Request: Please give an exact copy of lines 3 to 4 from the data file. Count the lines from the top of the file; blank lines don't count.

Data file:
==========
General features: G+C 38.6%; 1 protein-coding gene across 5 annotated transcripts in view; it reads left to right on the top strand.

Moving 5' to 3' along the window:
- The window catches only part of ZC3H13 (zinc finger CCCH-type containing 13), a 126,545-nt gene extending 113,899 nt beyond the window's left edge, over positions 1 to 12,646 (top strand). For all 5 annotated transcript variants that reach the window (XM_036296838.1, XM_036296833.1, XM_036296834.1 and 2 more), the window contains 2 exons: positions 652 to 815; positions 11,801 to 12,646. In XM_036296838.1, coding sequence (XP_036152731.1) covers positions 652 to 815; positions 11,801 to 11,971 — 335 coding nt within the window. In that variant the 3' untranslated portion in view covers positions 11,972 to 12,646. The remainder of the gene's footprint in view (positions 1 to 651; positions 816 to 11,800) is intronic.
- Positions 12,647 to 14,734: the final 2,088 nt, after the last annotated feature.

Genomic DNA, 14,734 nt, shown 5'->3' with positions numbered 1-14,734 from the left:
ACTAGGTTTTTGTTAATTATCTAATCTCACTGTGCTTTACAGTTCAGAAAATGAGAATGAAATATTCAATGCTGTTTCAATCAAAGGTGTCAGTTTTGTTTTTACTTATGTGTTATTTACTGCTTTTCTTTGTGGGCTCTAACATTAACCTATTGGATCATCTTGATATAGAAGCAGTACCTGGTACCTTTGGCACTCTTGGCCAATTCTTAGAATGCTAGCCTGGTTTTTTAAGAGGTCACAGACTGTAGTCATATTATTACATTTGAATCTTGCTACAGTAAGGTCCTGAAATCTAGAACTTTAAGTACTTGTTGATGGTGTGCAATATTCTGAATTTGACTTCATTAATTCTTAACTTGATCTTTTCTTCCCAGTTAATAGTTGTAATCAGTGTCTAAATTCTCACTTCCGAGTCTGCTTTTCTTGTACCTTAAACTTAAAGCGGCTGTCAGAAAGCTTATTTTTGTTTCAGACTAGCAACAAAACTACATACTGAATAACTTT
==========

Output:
- The window catches only part of ZC3H13 (zinc finger CCCH-type containing 13), a 126,545-nt gene extending 113,899 nt beyond the window's left edge, over positions 1 to 12,646 (top strand). For all 5 annotated transcript variants that reach the window (XM_036296838.1, XM_036296833.1, XM_036296834.1 and 2 more), the window contains 2 exons: positions 652 to 815; positions 11,801 to 12,646. In XM_036296838.1, coding sequence (XP_036152731.1) covers positions 652 to 815; positions 11,801 to 11,971 — 335 coding nt within the window. In that variant the 3' untranslated portion in view covers positions 11,972 to 12,646. The remainder of the gene's footprint in view (positions 1 to 651; positions 816 to 11,800) is intronic.
- Positions 12,647 to 14,734: the final 2,088 nt, after the last annotated feature.